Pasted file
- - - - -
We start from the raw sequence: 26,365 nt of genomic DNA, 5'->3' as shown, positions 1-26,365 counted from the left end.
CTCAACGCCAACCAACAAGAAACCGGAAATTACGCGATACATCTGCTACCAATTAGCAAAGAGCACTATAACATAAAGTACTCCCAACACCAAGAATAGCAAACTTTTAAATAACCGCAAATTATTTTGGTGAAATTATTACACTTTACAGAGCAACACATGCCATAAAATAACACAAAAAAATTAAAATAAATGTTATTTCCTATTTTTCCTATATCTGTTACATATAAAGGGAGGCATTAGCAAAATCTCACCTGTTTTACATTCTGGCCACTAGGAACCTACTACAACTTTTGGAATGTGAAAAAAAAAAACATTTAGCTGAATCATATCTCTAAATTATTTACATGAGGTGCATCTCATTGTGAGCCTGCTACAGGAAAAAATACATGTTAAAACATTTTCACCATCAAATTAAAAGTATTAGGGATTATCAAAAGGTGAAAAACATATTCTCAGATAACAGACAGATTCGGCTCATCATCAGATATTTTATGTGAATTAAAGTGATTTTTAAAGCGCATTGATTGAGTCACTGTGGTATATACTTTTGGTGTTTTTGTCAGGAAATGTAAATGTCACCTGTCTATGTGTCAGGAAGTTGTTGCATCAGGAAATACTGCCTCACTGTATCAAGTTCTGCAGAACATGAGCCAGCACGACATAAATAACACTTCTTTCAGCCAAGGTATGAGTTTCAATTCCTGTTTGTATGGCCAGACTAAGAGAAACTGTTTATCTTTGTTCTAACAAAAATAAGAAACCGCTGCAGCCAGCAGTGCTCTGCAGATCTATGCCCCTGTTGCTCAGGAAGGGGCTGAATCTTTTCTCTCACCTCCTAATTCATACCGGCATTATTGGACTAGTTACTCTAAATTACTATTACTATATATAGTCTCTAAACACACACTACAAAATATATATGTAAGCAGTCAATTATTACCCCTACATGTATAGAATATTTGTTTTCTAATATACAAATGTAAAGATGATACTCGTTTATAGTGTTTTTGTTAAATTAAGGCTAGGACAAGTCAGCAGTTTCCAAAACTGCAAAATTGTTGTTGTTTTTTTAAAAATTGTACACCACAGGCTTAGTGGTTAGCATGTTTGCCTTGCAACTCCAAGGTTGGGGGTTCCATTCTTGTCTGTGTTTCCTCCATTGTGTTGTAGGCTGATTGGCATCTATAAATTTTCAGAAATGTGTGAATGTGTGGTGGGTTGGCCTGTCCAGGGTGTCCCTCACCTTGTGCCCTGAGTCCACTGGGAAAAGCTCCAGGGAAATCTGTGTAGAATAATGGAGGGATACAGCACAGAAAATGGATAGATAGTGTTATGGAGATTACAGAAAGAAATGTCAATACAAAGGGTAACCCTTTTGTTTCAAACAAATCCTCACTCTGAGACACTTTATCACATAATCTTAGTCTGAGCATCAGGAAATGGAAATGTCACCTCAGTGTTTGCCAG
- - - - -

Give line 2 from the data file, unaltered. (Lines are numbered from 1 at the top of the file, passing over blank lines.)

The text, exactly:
CTCAACGCCAACCAACAAGAAACCGGAAATTACGCGATACATCTGCTACCAATTAGCAAAGAGCACTATAACATAAAGTACTCCCAACACCAAGAATAGCAAACTTTTAAATAACCGCAAATTATTTTGGTGAAATTATTACACTTTACAGAGCAACACATGCCATAAAATAACACAAAAAAATTAAAATAAATGTTATTTCCTATTTTTCCTATATCTGTTACATATAAAGGGAGGCATTAGCAAAATCTCACCTGTTTTACATTCTGGCCACTAGGAACCTACTACAACTTTTGGAATGTGAAAAAAAAAAACATTTAGCTGAATCATATCTCTAAATTATTTACATGAGGTGCATCTCATTGTGAGCCTGCTACAGGAAAAAATACATGTTAAAACATTTTCACCATCAAATTAAAAGTATTAGGGATTATCAAAAGGTGAAAAACATATTCTCAGATAACAGACAGATTCGGCTCATCATCAGATATTTTATGTGAATTAAAGTGATTTTTAAAGCGCATTGATTGAGTCACTGTGGTATATACTTTTGGTGTTTTTGTCAGGAAATGTAAATGTCACCTGTCTATGTGTCAGGAAGTTGTTGCATCAGGAAATACTGCCTCACTGTATCAAGTTCTGCAGAACATGAGCCAGCACGACATAAATAACACTTCTTTCAGCCAAGGTATGAGTTTCAATTCCTGTTTGTATGGCCAGACTAAGAGAAACTGTTTATCTTTGTTCTAACAAAAATAAGAAACCGCTGCAGCCAGCAGTGCTCTGCAGATCTATGCCCCTGTTGCTCAGGAAGGGGCTGAATCTTTTCTCTCACCTCCTAATTCATACCGGCATTATTGGACTAGTTACTCTAAATTACTATTACTATATATAGTCTCTAAACACACACTACAAAATATATATGTAAGCAGTCAATTATTACCCCTACATGTATAGAATATTTGTTTTCTAATATACAAATGTAAAGATGATACTCGTTTATAGTGTTTTTGTTAAATTAAGGCTAGGACAAGTCAGCAGTTTCCAAAACTGCAAAATTGTTGTTGTTTTTTTAAAAATTGTACACCACAGGCTTAGTGGTTAGCATGTTTGCCTTGCAACTCCAAGGTTGGGGGTTCCATTCTTGTCTGTGTTTCCTCCATTGTGTTGTAGGCTGATTGGCATCTATAAATTTTCAGAAATGTGTGAATGTGTGGTGGGTTGGCCTGTCCAGGGTGTCCCTCACCTTGTGCCCTGAGTCCACTGGGAAAAGCTCCAGGGAAATCTGTGTAGAATAATGGAGGGATACAGCACAGAAAATGGATAGATAGTGTTATGGAGATTACAGAAAGAAATGTCAATACAAAGGGTAACCCTTTTGTTTCAAACAAATCCTCACTCTGAGACACTTTATCACATAATCTTAGTCTGAGCATCAGGAAATGGAAATGTCACCTCAGTGTTTGCCAG